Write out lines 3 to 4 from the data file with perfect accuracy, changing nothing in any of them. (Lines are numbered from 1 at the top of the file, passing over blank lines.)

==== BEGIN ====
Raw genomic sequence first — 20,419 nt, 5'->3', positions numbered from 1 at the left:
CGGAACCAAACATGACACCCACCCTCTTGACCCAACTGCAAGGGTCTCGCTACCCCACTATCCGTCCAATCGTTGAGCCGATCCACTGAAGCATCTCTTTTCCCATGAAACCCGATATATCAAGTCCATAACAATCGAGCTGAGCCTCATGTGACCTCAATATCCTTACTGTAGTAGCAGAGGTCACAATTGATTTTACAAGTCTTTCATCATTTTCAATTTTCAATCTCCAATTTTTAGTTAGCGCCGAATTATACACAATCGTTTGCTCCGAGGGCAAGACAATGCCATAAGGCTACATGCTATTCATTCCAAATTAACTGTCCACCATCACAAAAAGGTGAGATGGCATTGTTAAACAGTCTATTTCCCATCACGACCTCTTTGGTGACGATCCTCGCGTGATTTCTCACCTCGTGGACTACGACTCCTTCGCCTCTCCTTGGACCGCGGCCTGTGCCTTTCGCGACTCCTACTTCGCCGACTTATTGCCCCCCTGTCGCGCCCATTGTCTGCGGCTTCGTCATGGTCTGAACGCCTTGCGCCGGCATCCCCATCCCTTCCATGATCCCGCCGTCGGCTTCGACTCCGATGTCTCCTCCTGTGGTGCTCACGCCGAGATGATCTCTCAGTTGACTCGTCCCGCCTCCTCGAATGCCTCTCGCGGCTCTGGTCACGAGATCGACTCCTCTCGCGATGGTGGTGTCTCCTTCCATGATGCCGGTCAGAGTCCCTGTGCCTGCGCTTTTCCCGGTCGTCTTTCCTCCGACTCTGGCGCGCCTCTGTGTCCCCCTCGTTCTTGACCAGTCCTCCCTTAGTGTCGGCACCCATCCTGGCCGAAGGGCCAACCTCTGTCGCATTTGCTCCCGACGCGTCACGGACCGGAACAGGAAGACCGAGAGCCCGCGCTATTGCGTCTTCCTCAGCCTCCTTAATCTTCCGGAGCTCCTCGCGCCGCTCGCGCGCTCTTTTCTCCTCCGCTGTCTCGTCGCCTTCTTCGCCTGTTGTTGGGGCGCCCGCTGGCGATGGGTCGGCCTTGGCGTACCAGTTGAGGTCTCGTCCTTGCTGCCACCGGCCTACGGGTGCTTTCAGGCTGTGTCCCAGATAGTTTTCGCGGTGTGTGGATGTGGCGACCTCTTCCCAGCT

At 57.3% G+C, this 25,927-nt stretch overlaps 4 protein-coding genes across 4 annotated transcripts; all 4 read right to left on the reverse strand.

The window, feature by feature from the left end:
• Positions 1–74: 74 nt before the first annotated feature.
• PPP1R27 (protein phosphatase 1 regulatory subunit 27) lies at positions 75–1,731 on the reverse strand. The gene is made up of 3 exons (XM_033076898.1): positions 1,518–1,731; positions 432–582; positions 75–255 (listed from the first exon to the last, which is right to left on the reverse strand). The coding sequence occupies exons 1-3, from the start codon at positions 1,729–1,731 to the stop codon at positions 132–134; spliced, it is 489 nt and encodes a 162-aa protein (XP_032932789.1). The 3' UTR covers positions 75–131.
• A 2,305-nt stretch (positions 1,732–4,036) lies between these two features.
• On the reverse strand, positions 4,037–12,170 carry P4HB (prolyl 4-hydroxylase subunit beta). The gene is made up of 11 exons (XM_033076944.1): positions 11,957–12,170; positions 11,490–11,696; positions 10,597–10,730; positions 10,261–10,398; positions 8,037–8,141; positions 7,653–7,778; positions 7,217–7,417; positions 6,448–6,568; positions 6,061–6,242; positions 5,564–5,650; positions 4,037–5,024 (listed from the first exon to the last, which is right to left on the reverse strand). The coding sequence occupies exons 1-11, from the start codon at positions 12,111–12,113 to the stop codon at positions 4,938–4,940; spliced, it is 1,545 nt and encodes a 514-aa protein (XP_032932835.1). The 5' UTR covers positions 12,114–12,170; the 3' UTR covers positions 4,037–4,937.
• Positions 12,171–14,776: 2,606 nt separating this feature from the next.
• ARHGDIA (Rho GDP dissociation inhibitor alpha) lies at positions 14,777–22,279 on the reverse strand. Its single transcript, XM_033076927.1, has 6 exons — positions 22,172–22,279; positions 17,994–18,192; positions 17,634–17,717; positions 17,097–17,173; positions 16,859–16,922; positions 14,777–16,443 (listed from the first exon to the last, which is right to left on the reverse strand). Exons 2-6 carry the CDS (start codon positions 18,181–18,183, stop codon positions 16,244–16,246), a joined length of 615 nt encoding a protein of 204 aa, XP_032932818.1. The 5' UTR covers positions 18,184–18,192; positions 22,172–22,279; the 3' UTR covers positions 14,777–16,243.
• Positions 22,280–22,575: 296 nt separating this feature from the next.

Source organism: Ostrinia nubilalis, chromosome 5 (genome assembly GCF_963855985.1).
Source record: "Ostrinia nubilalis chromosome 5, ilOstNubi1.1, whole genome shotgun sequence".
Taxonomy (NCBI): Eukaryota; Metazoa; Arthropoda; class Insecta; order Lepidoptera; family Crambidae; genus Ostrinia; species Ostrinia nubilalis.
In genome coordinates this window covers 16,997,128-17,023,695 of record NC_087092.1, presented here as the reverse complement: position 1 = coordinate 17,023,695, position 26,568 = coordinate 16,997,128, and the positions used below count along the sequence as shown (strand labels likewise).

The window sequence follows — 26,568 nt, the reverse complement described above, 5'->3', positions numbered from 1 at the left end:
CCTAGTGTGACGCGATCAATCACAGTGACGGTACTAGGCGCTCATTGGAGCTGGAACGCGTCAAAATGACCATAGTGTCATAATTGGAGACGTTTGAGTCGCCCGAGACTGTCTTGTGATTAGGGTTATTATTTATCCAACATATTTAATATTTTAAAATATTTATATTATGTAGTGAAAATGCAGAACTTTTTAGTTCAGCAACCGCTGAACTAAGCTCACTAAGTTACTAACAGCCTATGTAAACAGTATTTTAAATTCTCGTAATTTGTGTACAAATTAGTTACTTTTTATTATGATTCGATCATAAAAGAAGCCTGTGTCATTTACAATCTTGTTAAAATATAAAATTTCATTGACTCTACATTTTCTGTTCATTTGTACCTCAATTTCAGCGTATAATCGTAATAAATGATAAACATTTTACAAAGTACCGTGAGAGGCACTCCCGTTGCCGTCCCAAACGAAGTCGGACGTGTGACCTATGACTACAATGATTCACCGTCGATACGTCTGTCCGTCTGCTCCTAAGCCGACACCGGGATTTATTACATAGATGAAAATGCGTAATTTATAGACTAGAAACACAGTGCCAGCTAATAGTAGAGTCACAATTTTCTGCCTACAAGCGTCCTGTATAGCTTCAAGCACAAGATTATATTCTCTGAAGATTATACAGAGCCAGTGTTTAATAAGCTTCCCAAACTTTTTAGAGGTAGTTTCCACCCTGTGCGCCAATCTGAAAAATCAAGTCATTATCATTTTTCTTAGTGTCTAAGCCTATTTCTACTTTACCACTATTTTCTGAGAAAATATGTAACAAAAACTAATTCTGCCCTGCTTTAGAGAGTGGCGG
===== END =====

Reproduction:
At 57.3% G+C, this 25,927-nt stretch overlaps 4 protein-coding genes across 4 annotated transcripts; all 4 read right to left on the reverse strand.

The window, feature by feature from the left end: